Total rest and relaxation. Recharge those worn-out batteries and return reinvigorated and ready for life and all that it throws at you.
That’s the plan for our annual two-week holiday, although it seems we didn’t need to come to the Cote d’Azur to find Mediterranean heat – we could have stayed at home!
But that’s not the point. If we’d done that, I could have tuned in to the radio or picked up a paper and I’d have been right back at work.
Yes, I know you’re laughing as it’s 28C in Alverstoke right now. But at 11pm here we’re still sitting outside, so nah.
I love France. The culture, the food, the countryside and the language. Sampling a different culture is so exciting.
With it, though, comes the despair of being British.
The French may just see us as overweight, loud and uncultured louts who enjoy bland food and warm beer.
So do we have anything to be proud of? Well, next year’s Tour de France starts in England and, fingers crossed, the last two winners of the competition will have been English.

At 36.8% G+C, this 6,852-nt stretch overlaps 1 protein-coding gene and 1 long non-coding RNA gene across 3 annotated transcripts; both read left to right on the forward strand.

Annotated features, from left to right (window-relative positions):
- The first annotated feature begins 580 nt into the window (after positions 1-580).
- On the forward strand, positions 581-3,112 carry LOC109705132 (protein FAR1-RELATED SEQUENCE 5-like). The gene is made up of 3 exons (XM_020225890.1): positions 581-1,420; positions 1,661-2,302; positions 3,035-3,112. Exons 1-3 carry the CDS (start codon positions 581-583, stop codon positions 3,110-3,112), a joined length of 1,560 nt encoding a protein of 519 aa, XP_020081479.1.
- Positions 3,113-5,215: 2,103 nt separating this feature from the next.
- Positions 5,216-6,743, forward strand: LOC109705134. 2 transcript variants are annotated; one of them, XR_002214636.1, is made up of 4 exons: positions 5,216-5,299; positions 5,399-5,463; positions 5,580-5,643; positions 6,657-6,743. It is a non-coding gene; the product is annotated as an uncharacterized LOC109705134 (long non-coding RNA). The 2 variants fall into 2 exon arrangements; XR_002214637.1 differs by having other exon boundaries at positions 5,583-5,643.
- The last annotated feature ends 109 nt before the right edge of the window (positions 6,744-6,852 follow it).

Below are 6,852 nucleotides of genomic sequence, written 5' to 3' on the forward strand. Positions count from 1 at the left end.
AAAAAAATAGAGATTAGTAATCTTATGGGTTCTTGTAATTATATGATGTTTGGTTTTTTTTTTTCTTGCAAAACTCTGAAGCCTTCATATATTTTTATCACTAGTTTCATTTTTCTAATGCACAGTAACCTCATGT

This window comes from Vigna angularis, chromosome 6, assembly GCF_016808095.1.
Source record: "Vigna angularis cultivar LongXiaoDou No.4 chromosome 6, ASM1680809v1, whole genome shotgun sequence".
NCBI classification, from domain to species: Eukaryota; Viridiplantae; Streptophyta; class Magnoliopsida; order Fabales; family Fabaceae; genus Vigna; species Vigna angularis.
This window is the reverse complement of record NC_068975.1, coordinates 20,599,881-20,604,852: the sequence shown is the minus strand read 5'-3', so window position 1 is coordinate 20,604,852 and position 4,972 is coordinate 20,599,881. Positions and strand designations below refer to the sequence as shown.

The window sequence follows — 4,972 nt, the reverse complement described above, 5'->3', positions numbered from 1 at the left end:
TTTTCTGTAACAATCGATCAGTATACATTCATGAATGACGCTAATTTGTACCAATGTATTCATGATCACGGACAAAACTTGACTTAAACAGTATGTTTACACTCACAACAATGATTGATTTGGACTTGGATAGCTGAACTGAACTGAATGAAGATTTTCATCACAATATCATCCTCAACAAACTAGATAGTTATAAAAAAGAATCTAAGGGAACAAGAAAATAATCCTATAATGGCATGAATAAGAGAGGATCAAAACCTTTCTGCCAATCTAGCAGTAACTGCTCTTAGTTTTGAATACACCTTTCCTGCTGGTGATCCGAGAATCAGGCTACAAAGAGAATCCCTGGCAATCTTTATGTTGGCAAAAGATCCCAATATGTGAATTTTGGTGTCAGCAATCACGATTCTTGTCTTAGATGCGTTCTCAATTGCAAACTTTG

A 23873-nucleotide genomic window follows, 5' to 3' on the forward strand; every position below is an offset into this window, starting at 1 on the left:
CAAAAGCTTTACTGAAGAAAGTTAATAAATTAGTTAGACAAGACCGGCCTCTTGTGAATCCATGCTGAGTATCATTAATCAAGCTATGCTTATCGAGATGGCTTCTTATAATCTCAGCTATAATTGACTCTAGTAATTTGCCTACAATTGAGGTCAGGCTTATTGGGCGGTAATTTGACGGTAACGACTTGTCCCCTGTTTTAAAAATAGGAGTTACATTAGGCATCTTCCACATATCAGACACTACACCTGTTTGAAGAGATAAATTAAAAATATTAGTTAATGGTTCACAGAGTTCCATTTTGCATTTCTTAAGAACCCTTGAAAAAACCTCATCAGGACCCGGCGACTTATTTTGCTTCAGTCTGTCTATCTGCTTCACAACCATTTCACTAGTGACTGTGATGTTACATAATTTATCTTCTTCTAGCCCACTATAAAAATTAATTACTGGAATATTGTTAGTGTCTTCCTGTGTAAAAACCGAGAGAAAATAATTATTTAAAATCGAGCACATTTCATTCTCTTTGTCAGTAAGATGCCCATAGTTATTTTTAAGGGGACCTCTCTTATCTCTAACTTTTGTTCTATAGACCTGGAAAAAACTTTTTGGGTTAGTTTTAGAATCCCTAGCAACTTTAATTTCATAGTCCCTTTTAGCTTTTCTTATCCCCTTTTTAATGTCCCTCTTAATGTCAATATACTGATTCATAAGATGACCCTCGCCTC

Then, in our villa, I stumbled across the book Notes From A Small Island by Bill Bryson, an American author who lived in the UK for 20 years before returning home.
He wrote this book about his love of England and of all our quirky ways.
Our politeness, love of queuing, excitement over the arrival of a hot cup of tea and how we always look on the bright side of life.
We so give ourselves a hard time. But we should be proud of our beautiful character pubs with peculiar-named ales. And as for roast beef, can a cow taste any more pleasant?
Sitting in the Café de Paris in Monte Carlo, trying to seem like a well-travelled person while looking at steak tartare and bouillabaisse on the menu, all of a sudden I felt I was doing the country a disservice.
After reading all Bill’s wonderful observations about us, I filled with pride and dropped any kind of pretence at being ‘European’.
I ordered roast chicken and tutted at the French family pushing in to the queue (but didn’t say anything). How British.